Crisis brings focus on home-school communication
With the extensive use of distance learning in 2020, patterns of communication and cooperation between the home and school have changed, a study led by University of Tartu researchers reveals. The importance of informal communication has grown. Schoolchildren and their families need more advice and information to adapt to the new routines and new learning environments.
According to the headmasters, teachers, researchers and education policy-makers participating in the youth digital skills project “Youth Skills”, the fact that teaching and learning moved online due to the changed circumstances has also had a positive effect: communication between parents and teachers has improved. As a result, both parties have gained a better understanding what efforts are necessary to teach children and create a suitable learning environment.
Nevertheless, the 20 interviewed education experts from Estonia, Finland, Portugal, Italy, Germany and Poland found that home-school communication, including communication related to children’s digital skills, has generally been insufficient. Although the schools made a lot of efforts before the coronavirus crisis, and continue to make efforts in the future to inform parents and involve them in the activities, the outcomes are not always as expected. Very often, the parents encounter barriers preventing them from being involved in and contributing to school life – such as workload and lack of time, low interest, low level of education, or socioeconomic background.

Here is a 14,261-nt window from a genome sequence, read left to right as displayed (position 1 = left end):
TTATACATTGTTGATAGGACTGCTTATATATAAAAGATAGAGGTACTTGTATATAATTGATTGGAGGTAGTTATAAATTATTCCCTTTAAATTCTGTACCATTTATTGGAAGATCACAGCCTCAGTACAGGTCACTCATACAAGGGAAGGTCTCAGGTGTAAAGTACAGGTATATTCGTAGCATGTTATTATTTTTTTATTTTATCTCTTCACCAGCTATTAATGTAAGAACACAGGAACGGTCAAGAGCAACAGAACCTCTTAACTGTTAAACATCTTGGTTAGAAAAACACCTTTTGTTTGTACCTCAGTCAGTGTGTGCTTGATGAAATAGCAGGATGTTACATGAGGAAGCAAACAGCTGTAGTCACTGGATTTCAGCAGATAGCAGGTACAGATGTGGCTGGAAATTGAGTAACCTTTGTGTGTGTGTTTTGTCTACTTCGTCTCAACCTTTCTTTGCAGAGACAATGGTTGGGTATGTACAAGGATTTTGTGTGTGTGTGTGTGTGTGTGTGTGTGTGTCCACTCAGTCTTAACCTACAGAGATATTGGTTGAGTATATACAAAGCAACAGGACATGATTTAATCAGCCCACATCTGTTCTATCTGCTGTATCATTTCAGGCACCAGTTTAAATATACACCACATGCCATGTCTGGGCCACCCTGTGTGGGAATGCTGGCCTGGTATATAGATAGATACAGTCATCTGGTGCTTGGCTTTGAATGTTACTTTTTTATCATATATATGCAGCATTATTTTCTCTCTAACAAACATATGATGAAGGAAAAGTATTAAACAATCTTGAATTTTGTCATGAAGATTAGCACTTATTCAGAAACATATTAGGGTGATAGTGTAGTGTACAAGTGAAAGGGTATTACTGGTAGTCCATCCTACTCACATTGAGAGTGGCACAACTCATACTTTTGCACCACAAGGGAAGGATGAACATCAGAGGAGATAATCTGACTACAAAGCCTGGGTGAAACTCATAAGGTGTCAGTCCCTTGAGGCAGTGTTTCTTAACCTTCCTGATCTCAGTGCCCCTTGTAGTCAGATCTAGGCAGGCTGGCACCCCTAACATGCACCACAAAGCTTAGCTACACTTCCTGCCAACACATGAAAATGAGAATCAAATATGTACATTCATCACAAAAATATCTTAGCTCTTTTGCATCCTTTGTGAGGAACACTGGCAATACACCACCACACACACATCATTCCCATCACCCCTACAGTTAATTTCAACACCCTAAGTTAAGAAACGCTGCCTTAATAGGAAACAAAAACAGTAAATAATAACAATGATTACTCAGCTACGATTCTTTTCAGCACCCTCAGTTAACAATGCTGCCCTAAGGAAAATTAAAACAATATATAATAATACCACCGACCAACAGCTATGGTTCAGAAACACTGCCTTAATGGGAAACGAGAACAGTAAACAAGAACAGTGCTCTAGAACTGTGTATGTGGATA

According to authors of the research, the parents’ digital skills need improving. In the report, the authors led by Mai Beilmann, Research Fellow in Sociology at the University of Tartu, give recommendations how to better ensure the digital literacy and wellbeing of children through supporting the parents.
Firstly, the communication and training opportunities should be extended outside the school environment, creating opportunities for parents to acquire digital literacy and discuss topical issues. Besides parent-teacher conferences, also workshops, seminars and training sessions, where parents could learn from each another, would be suitable for that purpose.
Secondly, the researchers point out that communication skills are of key importance in teacher education and professional development of educators. In the area of digital skills, teachers and headmasters need better preparation to be able to communicate more efficiently about digital skills with different target groups.
Thirdly, the authors emphasise the need for clear agreements about learning environments – this would be beneficial, above all, for younger pupils whose learning is best supported by familiar and stable digital environments.
The Youth Skills is a comprehensive international research project seeking through studying the knowledge and skills of children and adolescents to better understand how to purposefully use information and communication technology towards greater wellbeing, and cope with its negative impacts.
Further information: Mai Beilmann, Research Fellow in Sociology, Institute of Social Sciences, University of Tartu, +372 737 6156, mai.beilmann [ät] ut.ee